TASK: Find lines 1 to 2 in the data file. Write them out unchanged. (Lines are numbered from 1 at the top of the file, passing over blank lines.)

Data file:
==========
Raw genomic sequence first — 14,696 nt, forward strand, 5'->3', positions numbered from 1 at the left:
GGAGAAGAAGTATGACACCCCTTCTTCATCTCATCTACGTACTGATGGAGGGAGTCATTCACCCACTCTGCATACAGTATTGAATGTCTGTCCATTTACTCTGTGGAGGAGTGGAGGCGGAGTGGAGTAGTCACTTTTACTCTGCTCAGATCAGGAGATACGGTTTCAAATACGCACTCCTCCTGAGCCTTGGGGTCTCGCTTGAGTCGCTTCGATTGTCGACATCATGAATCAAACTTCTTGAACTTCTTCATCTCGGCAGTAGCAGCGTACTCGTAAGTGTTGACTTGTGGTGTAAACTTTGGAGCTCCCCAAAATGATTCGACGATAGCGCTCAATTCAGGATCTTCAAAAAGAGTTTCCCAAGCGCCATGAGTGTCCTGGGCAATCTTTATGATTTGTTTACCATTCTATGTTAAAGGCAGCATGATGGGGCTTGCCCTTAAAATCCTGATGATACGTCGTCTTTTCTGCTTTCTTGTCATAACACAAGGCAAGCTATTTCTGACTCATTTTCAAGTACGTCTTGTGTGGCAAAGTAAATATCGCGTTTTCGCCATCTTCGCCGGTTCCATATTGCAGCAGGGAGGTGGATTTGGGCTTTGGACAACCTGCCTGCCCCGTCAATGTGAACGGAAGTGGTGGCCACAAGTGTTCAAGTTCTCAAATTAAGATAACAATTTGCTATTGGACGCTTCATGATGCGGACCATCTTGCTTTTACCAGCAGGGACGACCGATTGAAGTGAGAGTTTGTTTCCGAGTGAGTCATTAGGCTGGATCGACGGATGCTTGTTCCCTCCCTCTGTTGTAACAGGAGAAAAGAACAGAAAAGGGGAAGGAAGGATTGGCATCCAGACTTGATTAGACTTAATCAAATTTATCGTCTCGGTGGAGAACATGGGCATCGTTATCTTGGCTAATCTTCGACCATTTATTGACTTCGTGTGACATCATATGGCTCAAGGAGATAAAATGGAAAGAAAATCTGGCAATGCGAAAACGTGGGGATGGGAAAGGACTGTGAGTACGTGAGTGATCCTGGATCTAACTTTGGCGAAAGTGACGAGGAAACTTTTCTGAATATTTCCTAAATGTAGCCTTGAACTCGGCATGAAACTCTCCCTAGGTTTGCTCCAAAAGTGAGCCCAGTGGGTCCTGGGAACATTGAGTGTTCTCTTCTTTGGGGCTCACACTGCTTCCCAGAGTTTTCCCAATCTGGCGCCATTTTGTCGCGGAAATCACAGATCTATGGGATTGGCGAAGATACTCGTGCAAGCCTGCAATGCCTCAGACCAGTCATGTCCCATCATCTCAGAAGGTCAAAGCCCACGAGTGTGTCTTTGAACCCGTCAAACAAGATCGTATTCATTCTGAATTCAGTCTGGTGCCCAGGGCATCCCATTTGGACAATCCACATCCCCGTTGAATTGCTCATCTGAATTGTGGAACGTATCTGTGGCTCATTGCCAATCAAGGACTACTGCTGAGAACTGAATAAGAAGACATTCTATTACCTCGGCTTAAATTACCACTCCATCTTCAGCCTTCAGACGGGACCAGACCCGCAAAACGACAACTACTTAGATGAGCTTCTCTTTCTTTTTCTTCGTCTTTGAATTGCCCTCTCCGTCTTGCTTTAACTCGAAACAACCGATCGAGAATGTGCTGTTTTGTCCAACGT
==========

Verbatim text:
Raw genomic sequence first — 14,696 nt, forward strand, 5'->3', positions numbered from 1 at the left:
GGAGAAGAAGTATGACACCCCTTCTTCATCTCATCTACGTACTGATGGAGGGAGTCATTCACCCACTCTGCATACAGTATTGAATGTCTGTCCATTTACTCTGTGGAGGAGTGGAGGCGGAGTGGAGTAGTCACTTTTACTCTGCTCAGATCAGGAGATACGGTTTCAAATACGCACTCCTCCTGAGCCTTGGGGTCTCGCTTGAGTCGCTTCGATTGTCGACATCATGAATCAAACTTCTTGAACTTCTTCATCTCGGCAGTAGCAGCGTACTCGTAAGTGTTGACTTGTGGTGTAAACTTTGGAGCTCCCCAAAATGATTCGACGATAGCGCTCAATTCAGGATCTTCAAAAAGAGTTTCCCAAGCGCCATGAGTGTCCTGGGCAATCTTTATGATTTGTTTACCATTCTATGTTAAAGGCAGCATGATGGGGCTTGCCCTTAAAATCCTGATGATACGTCGTCTTTTCTGCTTTCTTGTCATAACACAAGGCAAGCTATTTCTGACTCATTTTCAAGTACGTCTTGTGTGGCAAAGTAAATATCGCGTTTTCGCCATCTTCGCCGGTTCCATATTGCAGCAGGGAGGTGGATTTGGGCTTTGGACAACCTGCCTGCCCCGTCAATGTGAACGGAAGTGGTGGCCACAAGTGTTCAAGTTCTCAAATTAAGATAACAATTTGCTATTGGACGCTTCATGATGCGGACCATCTTGCTTTTACCAGCAGGGACGACCGATTGAAGTGAGAGTTTGTTTCCGAGTGAGTCATTAGGCTGGATCGACGGATGCTTGTTCCCTCCCTCTGTTGTAACAGGAGAAAAGAACAGAAAAGGGGAAGGAAGGATTGGCATCCAGACTTGATTAGACTTAATCAAATTTATCGTCTCGGTGGAGAACATGGGCATCGTTATCTTGGCTAATCTTCGACCATTTATTGACTTCGTGTGACATCATATGGCTCAAGGAGATAAAATGGAAAGAAAATCTGGCAATGCGAAAACGTGGGGATGGGAAAGGACTGTGAGTACGTGAGTGATCCTGGATCTAACTTTGGCGAAAGTGACGAGGAAACTTTTCTGAATATTTCCTAAATGTAGCCTTGAACTCGGCATGAAACTCTCCCTAGGTTTGCTCCAAAAGTGAGCCCAGTGGGTCCTGGGAACATTGAGTGTTCTCTTCTTTGGGGCTCACACTGCTTCCCAGAGTTTTCCCAATCTGGCGCCATTTTGTCGCGGAAATCACAGATCTATGGGATTGGCGAAGATACTCGTGCAAGCCTGCAATGCCTCAGACCAGTCATGTCCCATCATCTCAGAAGGTCAAAGCCCACGAGTGTGTCTTTGAACCCGTCAAACAAGATCGTATTCATTCTGAATTCAGTCTGGTGCCCAGGGCATCCCATTTGGACAATCCACATCCCCGTTGAATTGCTCATCTGAATTGTGGAACGTATCTGTGGCTCATTGCCAATCAAGGACTACTGCTGAGAACTGAATAAGAAGACATTCTATTACCTCGGCTTAAATTACCACTCCATCTTCAGCCTTCAGACGGGACCAGACCCGCAAAACGACAACTACTTAGATGAGCTTCTCTTTCTTTTTCTTCGTCTTTGAATTGCCCTCTCCGTCTTGCTTTAACTCGAAACAACCGATCGAGAATGTGCTGTTTTGTCCAACGT